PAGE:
For those that can, creating music is often a vital outlet for channeling inner battles and complexities that are otherwise difficult to get to grips with.
This mechanism is certainly the case for Brooklyn-based hip-hop/R&B artist Jovian, who turned to music as a way to deal with depression, body dysmorphia and anxiety. Since breaking into the industry, Jovian has produced a diverse range of sounds that traverse genres.
Equipped with the ability to ease between The Weeknd-esque falsetto melodies and thought-provoking rap, Jovian is an artist to watch out for. His hit single, ‘Timothée Chalamet’, was inspired by his time spent with the A-list star during acting school, which he labels a formative time of his creative journey. On top of this, he describes his mental condition synesthesia as a driving force behind his unique work.
With his moody and pensive new single ‘Where’d U Go’ dropping this week, we sat down with the rising star to decipher his interesting story so far.
Hey Jovian, how’s 2020 been in Brooklyn?
2020 in Brooklyn has been great for me. Obviously COVID has changed everyones lives and in no way am I making light of that, but personally I have had the best year of my life emotionally and artistically. I’m really happy things have progressed for me in this way. For instance, a year ago I was not capable of speaking to you…
Talk us through the inspiration for your new single ‘Where’d U Go’ – is this release an expression of your inner emotions and awareness?
‘Where’d U Go’ is the most vulnerable and transparent song I have ever written and released. It is all about some of the sensations I’ve felt over the summer and how my mind views myself every once in a while. It’s a moment showcasing when sensations of depression and anxiety consume me, and what that looks and sounds like.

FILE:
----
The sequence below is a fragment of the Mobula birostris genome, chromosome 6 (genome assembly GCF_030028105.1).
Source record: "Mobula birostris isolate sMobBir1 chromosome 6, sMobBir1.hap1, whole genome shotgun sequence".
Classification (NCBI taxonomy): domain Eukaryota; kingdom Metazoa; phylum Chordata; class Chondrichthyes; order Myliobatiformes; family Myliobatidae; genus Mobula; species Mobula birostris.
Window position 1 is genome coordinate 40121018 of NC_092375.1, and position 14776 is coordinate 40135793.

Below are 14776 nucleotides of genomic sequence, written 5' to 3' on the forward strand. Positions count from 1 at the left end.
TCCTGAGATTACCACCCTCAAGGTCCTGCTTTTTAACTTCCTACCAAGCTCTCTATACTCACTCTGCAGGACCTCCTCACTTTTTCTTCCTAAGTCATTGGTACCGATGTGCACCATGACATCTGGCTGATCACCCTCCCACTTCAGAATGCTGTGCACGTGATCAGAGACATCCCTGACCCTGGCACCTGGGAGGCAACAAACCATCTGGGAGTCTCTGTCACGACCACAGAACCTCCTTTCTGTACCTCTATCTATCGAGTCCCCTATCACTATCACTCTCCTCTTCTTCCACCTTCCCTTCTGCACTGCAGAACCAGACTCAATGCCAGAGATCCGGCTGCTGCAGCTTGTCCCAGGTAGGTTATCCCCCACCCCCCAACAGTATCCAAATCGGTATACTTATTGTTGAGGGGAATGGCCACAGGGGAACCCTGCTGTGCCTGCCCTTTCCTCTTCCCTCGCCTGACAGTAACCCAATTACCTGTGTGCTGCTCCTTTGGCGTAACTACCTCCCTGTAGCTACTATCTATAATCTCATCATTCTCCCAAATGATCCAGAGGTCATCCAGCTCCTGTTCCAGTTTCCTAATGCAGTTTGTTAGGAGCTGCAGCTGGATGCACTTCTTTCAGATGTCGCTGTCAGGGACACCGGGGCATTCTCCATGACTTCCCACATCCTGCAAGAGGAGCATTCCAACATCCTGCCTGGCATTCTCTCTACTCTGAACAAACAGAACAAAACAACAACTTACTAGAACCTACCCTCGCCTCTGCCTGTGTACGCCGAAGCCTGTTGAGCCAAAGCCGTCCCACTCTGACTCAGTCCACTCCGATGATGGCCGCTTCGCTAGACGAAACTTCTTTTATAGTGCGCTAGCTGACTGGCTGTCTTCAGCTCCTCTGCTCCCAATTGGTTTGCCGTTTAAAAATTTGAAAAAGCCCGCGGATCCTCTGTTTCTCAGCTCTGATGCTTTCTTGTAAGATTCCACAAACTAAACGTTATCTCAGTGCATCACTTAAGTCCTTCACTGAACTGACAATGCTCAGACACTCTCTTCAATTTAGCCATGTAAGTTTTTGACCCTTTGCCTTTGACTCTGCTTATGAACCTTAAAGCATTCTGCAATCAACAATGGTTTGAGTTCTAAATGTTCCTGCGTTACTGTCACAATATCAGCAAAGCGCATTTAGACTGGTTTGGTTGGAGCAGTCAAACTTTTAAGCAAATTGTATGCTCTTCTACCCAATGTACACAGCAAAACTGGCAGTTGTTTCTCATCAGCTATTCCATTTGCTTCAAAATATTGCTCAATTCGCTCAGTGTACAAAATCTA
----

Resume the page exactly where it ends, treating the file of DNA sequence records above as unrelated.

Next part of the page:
What drew you to music in the beginning? Is it an outlet for you in some ways?
Growing up I wasn’t blessed with a group of friends that I felt truly at “home” with, so I took to writing poetry very early on as an outlet to not only escape my thoughts and sensations, but to gain clarity and closure as well. I think it forced me to look within for support first before looking for exterior support. Poetry ended up turning into music and producing, and here we are today!
Your single ‘Timothée Chalamet’ has enjoyed widespread success since its release – what was it like meeting the young actor? How did this come about?
The release of my song ‘Timothée Chalamet’ is the only reason all of this has been possible for me. Getting fans and industry acknowledgement wouldn’t be possible without the release of that track. Meeting him the few times I did just gave me reinforcement to release the song and literally name it after one of its inspirations.
I live close by to him and it just so happens his favourite burger spot and club are both my favourites too, so it was inevitable that we’d eventually meet. I didn’t get to tell him about the song because I felt it wasn’t the place, but I’m hopeful he will hear it at some point. I want to do a remix to the song with him on it so I’m writing this publicly to manifest!